At the outset, let me set out my credentials.
I am a “Spartan”, one of the awkward squad of Conservative MPs who have, on three occasions, voted down the Government’s Withdrawal Agreement.
I am often asked at events such as this why I oppose the Agreement and why I contend that to accept it would not amount to achieving Brexit.
My answer is this: that the only legal way to achieve Brexit – leaving the European Union – requires compliance with the provisions of article 50 of the Treaty on European Union.
Article 50, which was inserted by the Treaty of Lisbon, for the first time provides a mechanism for a member state to withdraw from the EU.
The Article says – in summary – that if a member state wishes to leave the European Union and gives notice to the Council of its intention to do so, then upon the conclusion of a Withdrawal Agreement or, failing that, the end of a period of two years, the outgoing member state shall cease to be a member of the European Union and the European Treaties will no longer apply to it.
It necessarily follows that Brexit means ceasing to be subject to the European treaties, which in turn means ceasing to be subject to the arrangements set up by the European treaties, principally the single market, the customs union and – most importantly, I suggest, – the jurisdiction of the Court of Justice of the European Union (“ECJ”).
The reason why I take the view that ECJ jurisdiction is a matter of such importance is that it may be said that the very sovereignty of the European Union resides in the ECJ.
The ECJ is an extraordinarily powerful institution.
It was established in the 1960s, to provide guidance on the interpretation of the European Treaties and European legislation, and has developed a range of judge-made principles which were later codified in the Treaty of Lisbon.
The principle of the primacy of EU law is very much a judicial creation which now has statutory legitimacy.
And it is the ECJ that interprets that law.
To deliver Brexit, therefore, it is necessary for the UK to cease to be subject to the jurisdiction of the ECJ.
This was acknowledged by the Prime Minister herself in her speech at Lancaster House, when she said:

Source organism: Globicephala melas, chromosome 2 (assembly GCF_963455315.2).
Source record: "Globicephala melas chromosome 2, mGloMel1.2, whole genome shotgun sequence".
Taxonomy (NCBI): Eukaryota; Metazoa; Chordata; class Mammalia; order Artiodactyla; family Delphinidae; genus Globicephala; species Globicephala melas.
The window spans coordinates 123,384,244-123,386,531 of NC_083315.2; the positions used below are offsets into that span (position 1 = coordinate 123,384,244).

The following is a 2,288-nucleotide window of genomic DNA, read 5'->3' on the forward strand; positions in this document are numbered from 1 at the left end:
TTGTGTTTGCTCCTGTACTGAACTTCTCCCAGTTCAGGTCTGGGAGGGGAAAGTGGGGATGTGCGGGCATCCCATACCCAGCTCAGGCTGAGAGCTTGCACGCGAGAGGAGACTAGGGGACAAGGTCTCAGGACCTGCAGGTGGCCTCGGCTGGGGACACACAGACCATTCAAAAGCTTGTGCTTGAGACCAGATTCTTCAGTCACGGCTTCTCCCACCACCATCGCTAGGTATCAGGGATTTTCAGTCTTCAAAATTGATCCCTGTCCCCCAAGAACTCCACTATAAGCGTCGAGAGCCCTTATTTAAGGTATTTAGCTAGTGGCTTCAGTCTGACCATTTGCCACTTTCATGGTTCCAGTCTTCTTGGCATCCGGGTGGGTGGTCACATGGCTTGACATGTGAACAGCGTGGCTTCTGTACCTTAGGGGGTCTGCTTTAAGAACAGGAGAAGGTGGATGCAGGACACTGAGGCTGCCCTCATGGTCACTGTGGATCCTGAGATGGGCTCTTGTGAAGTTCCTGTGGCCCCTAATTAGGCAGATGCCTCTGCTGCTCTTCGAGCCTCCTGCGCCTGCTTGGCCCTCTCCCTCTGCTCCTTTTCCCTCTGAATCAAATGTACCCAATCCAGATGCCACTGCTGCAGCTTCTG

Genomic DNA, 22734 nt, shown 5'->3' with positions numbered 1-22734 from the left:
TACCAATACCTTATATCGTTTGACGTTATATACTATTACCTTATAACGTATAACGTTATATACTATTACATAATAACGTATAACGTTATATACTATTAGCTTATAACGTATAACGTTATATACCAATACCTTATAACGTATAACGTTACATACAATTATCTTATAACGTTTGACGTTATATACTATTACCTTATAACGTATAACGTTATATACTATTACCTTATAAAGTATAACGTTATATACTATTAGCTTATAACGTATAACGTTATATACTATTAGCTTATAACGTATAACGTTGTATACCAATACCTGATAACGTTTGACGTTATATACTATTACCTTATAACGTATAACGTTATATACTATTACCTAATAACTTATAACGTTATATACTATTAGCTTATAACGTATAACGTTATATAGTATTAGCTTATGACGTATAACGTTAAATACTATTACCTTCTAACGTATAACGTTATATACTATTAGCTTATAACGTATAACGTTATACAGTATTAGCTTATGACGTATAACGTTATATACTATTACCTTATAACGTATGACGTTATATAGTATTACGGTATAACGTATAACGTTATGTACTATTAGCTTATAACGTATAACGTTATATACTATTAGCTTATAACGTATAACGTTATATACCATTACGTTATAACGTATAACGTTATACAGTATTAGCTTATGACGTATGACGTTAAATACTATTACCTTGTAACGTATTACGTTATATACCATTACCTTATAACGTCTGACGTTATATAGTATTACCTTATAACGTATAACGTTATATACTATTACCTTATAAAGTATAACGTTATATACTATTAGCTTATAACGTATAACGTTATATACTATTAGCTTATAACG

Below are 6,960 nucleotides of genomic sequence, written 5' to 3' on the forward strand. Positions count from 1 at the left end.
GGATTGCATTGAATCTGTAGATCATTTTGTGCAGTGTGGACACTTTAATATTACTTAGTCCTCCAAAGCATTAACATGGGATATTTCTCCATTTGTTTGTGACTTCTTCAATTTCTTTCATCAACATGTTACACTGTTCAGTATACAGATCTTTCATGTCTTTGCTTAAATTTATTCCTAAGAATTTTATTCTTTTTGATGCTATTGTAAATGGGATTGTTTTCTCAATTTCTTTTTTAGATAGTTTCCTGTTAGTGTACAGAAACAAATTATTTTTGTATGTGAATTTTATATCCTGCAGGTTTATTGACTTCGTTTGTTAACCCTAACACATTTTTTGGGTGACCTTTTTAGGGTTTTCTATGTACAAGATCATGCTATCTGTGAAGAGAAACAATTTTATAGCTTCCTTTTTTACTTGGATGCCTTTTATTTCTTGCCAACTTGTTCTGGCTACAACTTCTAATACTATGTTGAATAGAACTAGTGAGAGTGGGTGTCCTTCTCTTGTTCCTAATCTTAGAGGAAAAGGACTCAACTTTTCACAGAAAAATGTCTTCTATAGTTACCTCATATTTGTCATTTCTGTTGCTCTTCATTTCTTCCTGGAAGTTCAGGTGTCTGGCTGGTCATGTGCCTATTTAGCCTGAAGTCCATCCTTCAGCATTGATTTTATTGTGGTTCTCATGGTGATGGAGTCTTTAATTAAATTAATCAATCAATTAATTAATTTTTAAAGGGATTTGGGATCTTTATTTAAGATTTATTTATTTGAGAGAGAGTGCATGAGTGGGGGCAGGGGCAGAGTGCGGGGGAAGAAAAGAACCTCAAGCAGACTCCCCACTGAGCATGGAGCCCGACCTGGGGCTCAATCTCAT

“We will take back control of our laws and bring an end to the jurisdiction of the European Court of Justice in Britain. Leaving the European Union will mean that our laws will be made in Westminster, Edinburgh, Cardiff and Belfast. And those laws will be interpreted by judges not in Luxembourg but in courts across this country.
“Because we will not have truly left the European Union if we are not in control of our own laws.”
The Prime Minister‘s analysis was impeccable.
Unfortunately, however, the Withdrawal Agreement signally fails to adhere to the red lines laid down at Lancaster House.
Because it is absolutely clear that in the 599 pages of the Withdrawal Agreement, there remains a significant role for the ECJ.
And it should be remembered that, although (through the political declaration) the Withdrawal Agreement contemplates a new, permanent agreement being concluded, the Withdrawal Agreement itself will continue until such time as it is replaced.
This is the consequence of the Irish protocol (“the backstop”), which provides for the continuation of the customs union after the end of the transition period, which itself could extend until the end of 2022.
It was thought that, after Brexit, we would no longer see Acts of Parliament being struck down (or “disapplied”) by the courts, as happened most notoriously in the Factortame case.
Any such naïve belief, however, is dispelled almost immediately one gets stuck into the text of the agreement.
Article 4 provides:
“The provisions of this Agreement and the provisions of Union law made applicable by this Agreement shall produce in respect of and in the United Kingdom the same legal effect as those which they produce within the Union and its Member States.”
“The United Kingdom shall ensure compliance with paragraph 1, including as regards the required powers of its judicial and administrative authorities to disapply inconsistent or incompatible domestic provisions, through domestic primary legislation.”
And to make the position of the ECJ absolutely clear, Article 4 concludes:
“The provisions of this Agreement referring to Union law or to concepts or provisions thereof shall in their implementation and application be interpreted in conformity with the relevant case law of the Court of Justice of the European Union handed down before the end of the transition period.”
Martin Howe QC has rightly pointed out that in order to comply with the provisions of article 4, the United Kingdom Parliament will be obliged to pass primary legislation which replicates the effect of section 2 (4) of the European Communities Act 1972.
Bear in mind that the European Union (Withdrawal) Act 2018 actually repeals the 1972 Act, or at least it will, when the Commencement Order has been made.